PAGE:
“We won’t be in the EU, so GDPR doesn’t apply to the UK, surely?”

So far, there have been a few historic events during my lifetime that have had a dramatic effect on me. The first was a certain punk band crashing onto the scene in 1976, resulting in the music that influenced me during my informative years, and the sounds I still listen to as enthusiastically today.

GDPR will primarily protect the personal data of all people living in the EU. Tick. However, it actually extends beyond the EU. It will also regulate the gathering and processing of personal data, regardless of where that takes place, as the Data Protection Act did previously.

Never mind Brexit here's the GDPR

Another is BREXIT. Something which is having an impact on pretty much everything in our lives right now. There is one myth, however, that needs to be dispelled. I'm sorry to break it to you but the GDPR has still gone ahead, whether we're going to be in the EU or not, and it has done so with gusto.

There are probably many GDPR (General Data Protection Regulation) programme managers wishing they could have downed tools once the 'leave' vote had been announced but alas, this myth, which did the rounds early in the BREXIT debate, is exactly that – a myth. Don't worry, this article is not about BREXIT and unfortunately for me, not about modern pop culture either, but it's about how the impact of GDPR is as significant to Synaptic Software and financial services, as the arrival of a certain punk band was to me back in the 70s.

We know the GDPR will primarily protect the personal data of all people living in the EU. Tick. However, it actually extends beyond the EU. It will also regulate the gathering and processing of personal data, regardless of where that takes place, as the Data Protection Act did previously. If you knew that, you'll also be acutely aware of the potential fines that can be imposed if firms don't comply – the worst case scenario being somewhere between £17 million or 4% of a company's global annual revenue. But, we've been reassured that fines are intended as a last resort and the [ICO's] focus and commitment is on guiding, advising and educating organisations on how to comply. Great for the headline makers, but, worry not, that is where the scaremongering ends, unless of course flagrant breaches are identified, and in which case, action will be taken with the potential for heavy fines to be imposed.

Synaptic Software Suite Product Logos

So, what exactly have Synaptic Product Managers been doing to ensure their systems remain compliant with the new data privacy laws?

Seb Marshall, Synaptic Suite Product Manager tells us how Synaptic's 'single point of entry' one-stop shop for all matters risk and investment-related, has adapted to the GDPR;

  • Terms and Conditions (T&Cs) have been updated to account for all new GDPR regulations and are now accessible directly from the Help menu.
  • Improved deletion capabilities have been installed throughout the Suite. When deleting users and/or organisations additional functionality now exists to move clients and investment structures.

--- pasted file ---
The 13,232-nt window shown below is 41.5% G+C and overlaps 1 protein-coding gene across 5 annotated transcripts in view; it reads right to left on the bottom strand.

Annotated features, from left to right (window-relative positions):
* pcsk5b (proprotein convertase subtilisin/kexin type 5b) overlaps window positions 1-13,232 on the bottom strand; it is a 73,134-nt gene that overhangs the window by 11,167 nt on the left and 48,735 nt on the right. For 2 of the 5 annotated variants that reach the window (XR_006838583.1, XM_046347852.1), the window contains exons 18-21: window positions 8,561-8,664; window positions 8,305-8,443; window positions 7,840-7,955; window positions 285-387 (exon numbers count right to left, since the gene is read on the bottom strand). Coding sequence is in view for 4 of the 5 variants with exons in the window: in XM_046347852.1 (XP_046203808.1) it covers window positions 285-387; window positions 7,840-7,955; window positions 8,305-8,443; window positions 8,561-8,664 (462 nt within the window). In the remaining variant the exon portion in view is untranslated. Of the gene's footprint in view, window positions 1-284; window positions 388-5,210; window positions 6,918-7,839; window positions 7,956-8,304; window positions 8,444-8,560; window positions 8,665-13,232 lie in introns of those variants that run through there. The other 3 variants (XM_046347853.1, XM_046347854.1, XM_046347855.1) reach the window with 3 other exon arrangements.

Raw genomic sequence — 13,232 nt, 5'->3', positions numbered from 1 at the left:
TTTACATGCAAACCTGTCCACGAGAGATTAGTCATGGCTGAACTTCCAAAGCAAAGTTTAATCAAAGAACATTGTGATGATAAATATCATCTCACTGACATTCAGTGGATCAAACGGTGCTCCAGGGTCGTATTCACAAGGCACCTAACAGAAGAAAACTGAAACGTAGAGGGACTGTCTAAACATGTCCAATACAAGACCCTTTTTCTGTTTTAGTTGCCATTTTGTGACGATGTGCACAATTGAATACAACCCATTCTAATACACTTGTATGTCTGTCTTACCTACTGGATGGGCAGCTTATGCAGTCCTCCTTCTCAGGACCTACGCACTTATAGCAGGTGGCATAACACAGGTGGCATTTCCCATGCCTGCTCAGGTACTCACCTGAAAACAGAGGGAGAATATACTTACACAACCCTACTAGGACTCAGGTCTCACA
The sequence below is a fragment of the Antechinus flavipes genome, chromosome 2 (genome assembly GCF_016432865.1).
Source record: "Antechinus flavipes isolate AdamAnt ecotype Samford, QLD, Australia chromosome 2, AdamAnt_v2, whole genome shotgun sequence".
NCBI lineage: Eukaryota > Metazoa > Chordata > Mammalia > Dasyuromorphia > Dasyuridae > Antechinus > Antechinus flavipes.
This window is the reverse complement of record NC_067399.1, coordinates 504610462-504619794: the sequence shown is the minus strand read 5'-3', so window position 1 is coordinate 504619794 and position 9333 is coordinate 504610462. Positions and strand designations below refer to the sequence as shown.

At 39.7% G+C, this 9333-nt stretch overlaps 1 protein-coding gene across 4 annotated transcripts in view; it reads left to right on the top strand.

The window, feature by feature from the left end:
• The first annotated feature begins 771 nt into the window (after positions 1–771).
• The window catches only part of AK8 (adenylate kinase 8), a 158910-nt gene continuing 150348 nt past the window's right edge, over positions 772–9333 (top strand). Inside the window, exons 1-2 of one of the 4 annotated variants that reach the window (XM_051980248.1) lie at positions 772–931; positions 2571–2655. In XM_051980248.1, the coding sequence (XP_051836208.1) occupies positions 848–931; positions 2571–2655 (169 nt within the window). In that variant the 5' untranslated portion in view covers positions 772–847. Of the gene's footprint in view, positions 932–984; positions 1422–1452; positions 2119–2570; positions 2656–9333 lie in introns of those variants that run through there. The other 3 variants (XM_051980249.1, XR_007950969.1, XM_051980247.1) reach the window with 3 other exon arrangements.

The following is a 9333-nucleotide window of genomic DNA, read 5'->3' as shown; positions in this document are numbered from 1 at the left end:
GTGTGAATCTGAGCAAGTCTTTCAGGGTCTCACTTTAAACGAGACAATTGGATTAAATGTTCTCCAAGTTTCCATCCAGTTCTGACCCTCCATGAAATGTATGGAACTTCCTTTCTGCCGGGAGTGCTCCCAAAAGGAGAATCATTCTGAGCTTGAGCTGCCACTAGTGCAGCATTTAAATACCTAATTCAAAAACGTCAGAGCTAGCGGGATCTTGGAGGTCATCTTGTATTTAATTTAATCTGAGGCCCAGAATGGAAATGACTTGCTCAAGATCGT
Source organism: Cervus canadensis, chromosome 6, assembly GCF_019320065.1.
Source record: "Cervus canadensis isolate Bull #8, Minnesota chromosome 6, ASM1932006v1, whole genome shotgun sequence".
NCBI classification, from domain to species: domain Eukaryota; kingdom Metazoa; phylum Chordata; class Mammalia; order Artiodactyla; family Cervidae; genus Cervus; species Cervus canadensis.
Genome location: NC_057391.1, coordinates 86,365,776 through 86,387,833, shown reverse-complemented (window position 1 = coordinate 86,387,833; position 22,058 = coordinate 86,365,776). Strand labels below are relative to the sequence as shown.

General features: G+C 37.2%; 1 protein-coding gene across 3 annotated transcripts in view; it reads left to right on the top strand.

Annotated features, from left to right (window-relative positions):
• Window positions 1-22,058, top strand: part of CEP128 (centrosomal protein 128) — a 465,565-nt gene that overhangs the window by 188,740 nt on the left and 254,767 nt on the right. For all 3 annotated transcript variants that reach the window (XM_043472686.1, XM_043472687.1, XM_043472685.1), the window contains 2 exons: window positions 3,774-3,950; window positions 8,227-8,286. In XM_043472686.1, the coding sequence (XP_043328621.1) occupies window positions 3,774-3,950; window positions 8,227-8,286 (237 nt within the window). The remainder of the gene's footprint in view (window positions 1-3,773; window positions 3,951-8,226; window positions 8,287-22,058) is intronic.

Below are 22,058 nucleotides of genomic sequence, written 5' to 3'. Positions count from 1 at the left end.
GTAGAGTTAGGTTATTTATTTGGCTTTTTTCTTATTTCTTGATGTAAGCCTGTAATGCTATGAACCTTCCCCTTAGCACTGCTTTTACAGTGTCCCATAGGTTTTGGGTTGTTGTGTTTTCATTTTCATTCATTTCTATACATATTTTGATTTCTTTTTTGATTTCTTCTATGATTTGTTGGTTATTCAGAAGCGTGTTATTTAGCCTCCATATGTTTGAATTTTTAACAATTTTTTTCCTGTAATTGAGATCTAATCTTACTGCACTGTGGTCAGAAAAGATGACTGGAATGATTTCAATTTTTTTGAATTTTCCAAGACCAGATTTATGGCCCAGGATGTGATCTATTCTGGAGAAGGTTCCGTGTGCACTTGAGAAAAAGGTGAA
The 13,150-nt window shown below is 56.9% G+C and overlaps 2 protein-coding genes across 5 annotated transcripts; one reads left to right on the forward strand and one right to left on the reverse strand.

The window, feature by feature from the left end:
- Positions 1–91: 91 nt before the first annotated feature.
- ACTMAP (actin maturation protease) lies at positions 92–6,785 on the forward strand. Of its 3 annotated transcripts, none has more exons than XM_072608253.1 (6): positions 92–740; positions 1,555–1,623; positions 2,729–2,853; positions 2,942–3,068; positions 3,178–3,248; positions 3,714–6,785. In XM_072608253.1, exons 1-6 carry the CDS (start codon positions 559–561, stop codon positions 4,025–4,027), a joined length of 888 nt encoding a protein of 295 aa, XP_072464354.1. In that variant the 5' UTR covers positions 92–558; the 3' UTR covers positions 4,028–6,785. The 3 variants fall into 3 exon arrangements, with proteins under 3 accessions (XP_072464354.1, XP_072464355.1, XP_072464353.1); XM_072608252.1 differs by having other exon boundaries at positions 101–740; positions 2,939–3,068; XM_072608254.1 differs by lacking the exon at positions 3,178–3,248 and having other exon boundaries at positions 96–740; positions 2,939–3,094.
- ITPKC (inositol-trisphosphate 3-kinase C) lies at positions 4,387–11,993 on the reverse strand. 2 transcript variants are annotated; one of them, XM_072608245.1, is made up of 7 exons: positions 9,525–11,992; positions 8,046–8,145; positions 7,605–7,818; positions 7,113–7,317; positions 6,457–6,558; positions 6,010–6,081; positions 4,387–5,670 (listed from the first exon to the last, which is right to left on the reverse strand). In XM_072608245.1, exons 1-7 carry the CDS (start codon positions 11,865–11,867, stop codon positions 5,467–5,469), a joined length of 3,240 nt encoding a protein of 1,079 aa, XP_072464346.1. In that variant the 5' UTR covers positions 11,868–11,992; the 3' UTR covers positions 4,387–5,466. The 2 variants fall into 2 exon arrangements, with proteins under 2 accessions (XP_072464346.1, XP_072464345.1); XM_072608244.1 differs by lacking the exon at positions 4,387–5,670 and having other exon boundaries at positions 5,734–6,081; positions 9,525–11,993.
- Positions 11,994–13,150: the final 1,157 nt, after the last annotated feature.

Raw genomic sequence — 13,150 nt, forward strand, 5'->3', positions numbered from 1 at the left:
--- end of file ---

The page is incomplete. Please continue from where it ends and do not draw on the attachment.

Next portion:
• The Synaptic Suite now includes compliance for individual's rights under the legislation such as PII data exports and the right to be 'forgotten'.

So, no myths here, just the facts around the work Synaptic Software has undertaken to ensure our systems provide adequate protection to our, and your, customers' data.

Webline has seen significant change. Laura Vingoe, Product Manager, describes how.

  • T&Cs have been updated on both versions. New and existing users must now accept them the first time they log in after 25th May 2018. Web services customers will have to accept T&Cs via a paper copy.
  • Webline user accounts will be disabled after a three-month period of inactivity. Accounts remaining inactive or having been disabled for a further 35 days, will be deleted and all associated quote data completely removed.
  • The Right to Data portability allows data extracts relating to a private client to be delivered via Secure File Transfer Protocol (SFTP).
  • An audit history will become available in both versions of Webline, which will evidence any changes to personal data that have happened on the updated system after 25th May 2018. These audit logs will detail the time, date and type of change undertaken to any personal data fields.
  • We have created a 'right to erasure' meaning a user account and all associated data can be deleted from the system, upon request. We have added additional extra security measures to safeguard special categories of data.

Sharon Milham, Product Manager, highlights some of the new features Client Care Desktop (CCD) users will experience:

  • A new streamlined facility to delete client and staff records. Access to this functionality is controlled by the System Administrator within your business via the CCD user settings.
  • Everyday activities such as change of address notifications or updates to holdings also now enjoy the facility to track changes via an audit log facility. This new log identifies who performed the update and when the change was undertaken.
  • The ability to extract a client file from CCD into a single electronic file, allows you to import this data into an external system elsewhere within your organisation or respond to a data portability request from a client. Access to this functionality will again depend on the user privileges controlled within your business.
  • There are now changes to the way marketing consents are collected and how these preferences affect the contact users have with their clients. Additional reporting and tables to assist with ongoing management and renewal of consent also feature in the release.